new alice v3

10. Ken Taylor  – Alice in Wonderland (24 x 36, edition of 490, Mondo)

Ken Taylor’s work is incomprehensible. There’s almost nothing the artist can’t do and this trippy, colorful explosion representing the Disney classic is proof of that. Seeing this poster online can’t do it justice. The detail and likenesses of the character are second to none. Plus, it’s so packed with things to look at, it simply never gets old. In that way, it’s also very appropriately tied to the film, which makes it even better.

Martin Ansin Batman 66 variant

9. Martin Ansin  – Batman 1966, Regular and Variant (24 x 36, edition of 375 and 175, Mondo)

2014 was the year the 60’s Batman show finally allowed licensing. There were toys, Blu-rays and this stunning poster by Martin Ansin. Ansin takes his realistic, moody style and filters it back through several decades to make this feel like it fits both when the show aired as well as today. You get to see all the characters you know and love together, represented in a familiar yet evocative and fun way.

Joshua Budich Princess Mononoke

8. Joshua Budich – To See With Eyes Unclouded by Hate (18 x 24, edition of 100, Spoke Art)

Most of Joshua Budich’s work is recognizable. He’s got a beautiful, distinct way of capturing a subject that shines a kind of humanity on them. But this poster, for Princess Mononoke, is something totally different. It looks alive. There’s energy there, vibrancy, and it almost looks better than the Studio Ghibli film it represented. Almost.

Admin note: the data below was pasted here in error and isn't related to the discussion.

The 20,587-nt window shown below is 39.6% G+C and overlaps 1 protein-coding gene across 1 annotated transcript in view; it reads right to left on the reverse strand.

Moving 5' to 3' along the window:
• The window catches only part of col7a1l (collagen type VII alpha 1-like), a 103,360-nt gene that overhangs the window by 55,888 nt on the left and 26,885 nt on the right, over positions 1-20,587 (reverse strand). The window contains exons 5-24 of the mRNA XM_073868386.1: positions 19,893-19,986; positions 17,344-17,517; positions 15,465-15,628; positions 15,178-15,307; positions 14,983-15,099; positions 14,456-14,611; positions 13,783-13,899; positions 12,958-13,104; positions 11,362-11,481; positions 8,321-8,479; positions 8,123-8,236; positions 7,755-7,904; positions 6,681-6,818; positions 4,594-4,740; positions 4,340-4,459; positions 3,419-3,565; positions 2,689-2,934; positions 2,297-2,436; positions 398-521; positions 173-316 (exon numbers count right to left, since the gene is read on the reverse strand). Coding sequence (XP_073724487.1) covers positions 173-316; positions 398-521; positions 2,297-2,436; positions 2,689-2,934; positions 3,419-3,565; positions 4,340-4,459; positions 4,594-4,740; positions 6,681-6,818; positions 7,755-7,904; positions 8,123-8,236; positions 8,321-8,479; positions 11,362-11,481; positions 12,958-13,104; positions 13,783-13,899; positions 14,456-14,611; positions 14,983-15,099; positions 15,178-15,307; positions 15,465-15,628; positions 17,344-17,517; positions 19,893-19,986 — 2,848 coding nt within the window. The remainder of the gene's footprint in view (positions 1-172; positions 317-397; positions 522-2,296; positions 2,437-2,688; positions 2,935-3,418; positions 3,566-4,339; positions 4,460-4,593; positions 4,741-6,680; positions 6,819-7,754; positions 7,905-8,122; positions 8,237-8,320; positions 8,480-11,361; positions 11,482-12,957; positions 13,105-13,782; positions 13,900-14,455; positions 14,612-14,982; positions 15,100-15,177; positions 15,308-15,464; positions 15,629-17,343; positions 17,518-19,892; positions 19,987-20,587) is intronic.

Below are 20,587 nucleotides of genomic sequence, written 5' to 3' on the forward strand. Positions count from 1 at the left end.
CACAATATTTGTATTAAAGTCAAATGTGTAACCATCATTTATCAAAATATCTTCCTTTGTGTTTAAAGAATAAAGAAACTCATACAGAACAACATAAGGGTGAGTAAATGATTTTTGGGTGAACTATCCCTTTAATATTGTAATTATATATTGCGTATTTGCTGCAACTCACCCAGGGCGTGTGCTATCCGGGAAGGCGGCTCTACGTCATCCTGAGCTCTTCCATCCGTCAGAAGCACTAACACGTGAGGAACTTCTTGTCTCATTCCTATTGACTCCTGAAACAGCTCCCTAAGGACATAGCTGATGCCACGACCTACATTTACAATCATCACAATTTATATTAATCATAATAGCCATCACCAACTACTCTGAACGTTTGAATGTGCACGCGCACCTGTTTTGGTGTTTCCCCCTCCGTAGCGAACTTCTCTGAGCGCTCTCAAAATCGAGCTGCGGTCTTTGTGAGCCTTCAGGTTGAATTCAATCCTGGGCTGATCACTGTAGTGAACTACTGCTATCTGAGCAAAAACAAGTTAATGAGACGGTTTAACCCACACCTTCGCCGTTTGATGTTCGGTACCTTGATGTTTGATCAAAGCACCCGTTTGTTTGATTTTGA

We Buy Your Kids White Men Can't Jump

7. We Buy Your Kids –  White Men Can’t Jump (18 x 24, edition of 100, Mondo)

The fact there’s a poster for White Men Can’t Jump, at all, kind of ensured it would be on this list. It’s one of my favorite movies of the Nineties for a ton of reasons. It could have been an image of Wesley Snipes’ face and I would’ve been excited. But the cubism influenced work of We Buy Your Kids gives the movie an almost scary look. Has basketball gone to the characters head? Is he holding onto emptiness? I honestly don’t know but I love that this seemingly stupid movie was made into something this crazy and beautiful.

Eric Tan Star Wars larger

6. Eric Tan  – Star Wars Trilogy (12 x 36, edition of 100, Disney)

This list has already touched on Star Wars twice, and it’s going to reference it much more directly soon. But first up is Eric Tan’s unique representation of the trilogy. The one downside to this print series is that it wasn’t made available at an affordable price point (you could only buy it framed for several hundred dollars on Disney’s site). But the art itself is jaw-dropping. Tan used the long, skinny size to give Star Wars the scope it deserves. Each image stream lines each film’s considerable imagery into a strong image showing the tasks Luke Skywalker must conquer in each film.

Continue Reading My 15 Favorite Pop Culture Posters of 2014

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